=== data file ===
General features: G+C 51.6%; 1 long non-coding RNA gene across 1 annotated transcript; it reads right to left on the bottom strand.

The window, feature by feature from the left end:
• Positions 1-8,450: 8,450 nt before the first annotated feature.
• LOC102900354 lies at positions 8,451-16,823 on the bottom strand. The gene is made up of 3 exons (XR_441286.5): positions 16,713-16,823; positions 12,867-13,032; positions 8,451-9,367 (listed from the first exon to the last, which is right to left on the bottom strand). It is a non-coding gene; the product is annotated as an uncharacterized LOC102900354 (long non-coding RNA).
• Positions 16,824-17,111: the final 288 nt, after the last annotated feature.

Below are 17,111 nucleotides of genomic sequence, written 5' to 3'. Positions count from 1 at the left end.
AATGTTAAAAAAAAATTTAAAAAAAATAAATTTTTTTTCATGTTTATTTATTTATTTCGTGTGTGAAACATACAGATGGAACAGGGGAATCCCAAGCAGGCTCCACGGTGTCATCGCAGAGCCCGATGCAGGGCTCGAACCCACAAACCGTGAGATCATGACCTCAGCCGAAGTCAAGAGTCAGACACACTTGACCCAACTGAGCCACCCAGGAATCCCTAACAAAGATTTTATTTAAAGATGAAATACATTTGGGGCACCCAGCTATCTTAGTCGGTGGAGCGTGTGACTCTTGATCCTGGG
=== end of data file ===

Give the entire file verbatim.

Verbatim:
General features: G+C 51.6%; 1 long non-coding RNA gene across 1 annotated transcript; it reads right to left on the bottom strand.

The window, feature by feature from the left end:
• Positions 1-8,450: 8,450 nt before the first annotated feature.
• LOC102900354 lies at positions 8,451-16,823 on the bottom strand. The gene is made up of 3 exons (XR_441286.5): positions 16,713-16,823; positions 12,867-13,032; positions 8,451-9,367 (listed from the first exon to the last, which is right to left on the bottom strand). It is a non-coding gene; the product is annotated as an uncharacterized LOC102900354 (long non-coding RNA).
• Positions 16,824-17,111: the final 288 nt, after the last annotated feature.

Below are 17,111 nucleotides of genomic sequence, written 5' to 3'. Positions count from 1 at the left end.
AATGTTAAAAAAAAATTTAAAAAAAATAAATTTTTTTTCATGTTTATTTATTTATTTCGTGTGTGAAACATACAGATGGAACAGGGGAATCCCAAGCAGGCTCCACGGTGTCATCGCAGAGCCCGATGCAGGGCTCGAACCCACAAACCGTGAGATCATGACCTCAGCCGAAGTCAAGAGTCAGACACACTTGACCCAACTGAGCCACCCAGGAATCCCTAACAAAGATTTTATTTAAAGATGAAATACATTTGGGGCACCCAGCTATCTTAGTCGGTGGAGCGTGTGACTCTTGATCCTGGG